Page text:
yea i do work on the side , im super stretched thin right now tho, i have an app im leading and i really want the project done so i can get my time back after my real job

I’ve been doing SEO for a decade - in-house director of digital, agency director, etc

I’m in the middle of vetting devs on Fiverr to put together a basic version of my utility web app to help facilitate introductory meetings for potential marketing clients.

Can I pick your brain and you tell me best technology stack / process to use?
Sure , what did you have in mind? Im guessing you need video conferencing?

I don’t know how to manage my dev / what technology we should use

Depending on your budget i would have one UI/UX and a full stack developer.

Building video from the ground up will be super expensive because u will need a developer who specializes in video technology.

An alternative would be to use . I haven't used it before but im fairly certain their api will have every thing you need to setup a video app. it wont be free tho so in the long run look at the prices and factor that into your costs.

is another alternative that provides video apis that can be integrated into your app.

You need to build an MVP (Minimum Viable Product) so keep the budget and the scope of the project lean.

A UI/UX developer isnt quite needed but the best apps have one. They make a huge difference in my opinion

I wont recommend doing this on Fiverr those indians can be funny. I had to fire one already on my project because he couldnt do the work.

The current other dev right now is good on paper but if we had the budget for a UI/UX developer the entire app would look much cleaner.

Unfortunately u get what u pay for in this industry.

The stack id go with is

() Angular 7
(Node)

Twillo/Zoom

This is a little bias tho cause i use Angular
+1   

 2 months ago '13        #40
vandalizm 2 heat pts
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 Tonero said
Sure , what did you have in mind? Im guessing you need video conferencing?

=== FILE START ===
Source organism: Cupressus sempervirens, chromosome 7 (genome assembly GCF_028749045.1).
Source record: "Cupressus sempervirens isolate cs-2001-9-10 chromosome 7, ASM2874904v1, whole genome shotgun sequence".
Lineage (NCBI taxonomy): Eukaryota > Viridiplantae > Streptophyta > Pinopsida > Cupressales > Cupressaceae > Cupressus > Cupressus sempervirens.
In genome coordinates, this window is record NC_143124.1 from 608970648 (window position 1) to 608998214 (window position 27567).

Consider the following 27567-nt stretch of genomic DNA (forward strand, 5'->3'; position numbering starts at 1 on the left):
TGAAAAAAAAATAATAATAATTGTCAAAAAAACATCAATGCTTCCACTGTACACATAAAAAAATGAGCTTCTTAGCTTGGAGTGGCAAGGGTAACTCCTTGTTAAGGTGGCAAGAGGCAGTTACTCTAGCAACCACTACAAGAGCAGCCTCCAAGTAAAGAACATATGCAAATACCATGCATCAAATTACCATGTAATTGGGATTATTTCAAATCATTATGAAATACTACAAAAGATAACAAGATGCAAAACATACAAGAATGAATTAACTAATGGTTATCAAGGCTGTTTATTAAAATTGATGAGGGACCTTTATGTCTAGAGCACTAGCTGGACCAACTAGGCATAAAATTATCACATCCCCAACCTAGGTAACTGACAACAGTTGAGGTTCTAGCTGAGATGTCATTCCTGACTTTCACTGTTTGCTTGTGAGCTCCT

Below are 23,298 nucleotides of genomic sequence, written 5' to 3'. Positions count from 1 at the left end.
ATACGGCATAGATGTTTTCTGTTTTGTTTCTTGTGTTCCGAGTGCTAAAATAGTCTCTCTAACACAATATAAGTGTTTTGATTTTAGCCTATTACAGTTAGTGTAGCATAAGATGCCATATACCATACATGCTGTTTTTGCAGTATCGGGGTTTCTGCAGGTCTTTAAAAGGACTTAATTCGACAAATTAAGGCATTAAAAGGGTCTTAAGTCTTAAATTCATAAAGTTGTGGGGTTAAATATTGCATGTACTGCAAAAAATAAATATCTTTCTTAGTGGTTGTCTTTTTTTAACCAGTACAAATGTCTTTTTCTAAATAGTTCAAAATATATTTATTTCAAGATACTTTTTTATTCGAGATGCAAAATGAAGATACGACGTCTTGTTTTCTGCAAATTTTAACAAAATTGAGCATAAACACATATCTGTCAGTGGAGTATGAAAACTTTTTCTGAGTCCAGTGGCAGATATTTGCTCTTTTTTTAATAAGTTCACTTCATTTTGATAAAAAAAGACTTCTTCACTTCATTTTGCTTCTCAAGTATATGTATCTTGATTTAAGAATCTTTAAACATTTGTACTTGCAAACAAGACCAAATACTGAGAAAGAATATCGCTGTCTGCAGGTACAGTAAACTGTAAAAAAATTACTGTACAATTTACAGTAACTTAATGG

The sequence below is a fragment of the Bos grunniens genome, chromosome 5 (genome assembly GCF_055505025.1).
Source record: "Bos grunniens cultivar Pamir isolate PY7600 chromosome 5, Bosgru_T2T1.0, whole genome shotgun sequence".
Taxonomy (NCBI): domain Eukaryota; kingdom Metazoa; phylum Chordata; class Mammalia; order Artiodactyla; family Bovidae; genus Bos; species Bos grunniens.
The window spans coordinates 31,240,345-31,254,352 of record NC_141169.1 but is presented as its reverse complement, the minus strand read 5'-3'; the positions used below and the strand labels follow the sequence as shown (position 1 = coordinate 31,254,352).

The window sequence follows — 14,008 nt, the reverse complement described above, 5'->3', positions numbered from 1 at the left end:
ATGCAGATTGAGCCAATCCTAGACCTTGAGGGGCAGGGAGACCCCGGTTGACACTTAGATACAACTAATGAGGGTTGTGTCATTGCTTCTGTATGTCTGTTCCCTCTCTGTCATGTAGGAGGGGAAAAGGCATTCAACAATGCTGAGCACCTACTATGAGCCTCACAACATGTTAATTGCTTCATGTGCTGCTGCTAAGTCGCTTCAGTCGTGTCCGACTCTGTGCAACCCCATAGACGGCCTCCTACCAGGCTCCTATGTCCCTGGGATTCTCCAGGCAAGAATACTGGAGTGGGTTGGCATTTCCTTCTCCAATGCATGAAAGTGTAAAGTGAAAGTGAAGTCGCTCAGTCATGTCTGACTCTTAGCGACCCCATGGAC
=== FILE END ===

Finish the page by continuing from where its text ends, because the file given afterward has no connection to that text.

I don’t know how to manage my dev / what technology we should use

Depending on your budget i would have one UI/UX and a full stack developer.

Building video from the ground up will be super expensive because u will need a developer who specializes in video technology.

An alternative would be to use . I haven't used it before but im fairly certain their api will have every thing you need to setup a video app. it wont be free tho so in the long run look at the prices and factor that into your costs.

is another alternative that provides video apis that can be integrated into your app.

You need to build an MVP (Minimum Viable Product) so keep the budget and the scope of the project lean.

A UI/UX developer isnt quite needed but the best apps have one. They make a huge difference in my opinion

I wont recommend doing this on Fiverr those indians can be funny. I had to fire one already on my project because he couldnt do the work.

The current other dev right now is good on paper but if we had the budget for a UI/UX developer the entire app would look much cleaner.

Unfortunately u get what u pay for in this industry.

The stack id go with is

() Angular 7
(Node)

Twillo/Zoom

This is a little bias tho cause i use Angular
Thanks for this info my G!

Appreciate it very much.

Video tbh I had not thought about that to this point but I think that would be the natural progression. I will keep that in mind.

Thanks for sharing those technologies.

From what I’m hearing I should be going with angular then.

Correct me if I’m wrong - the webapp can be written a bunch of different languages (potential devs have suggested PHP as well) angular just happens to be the latest solid technology/Library for modern coders - correct?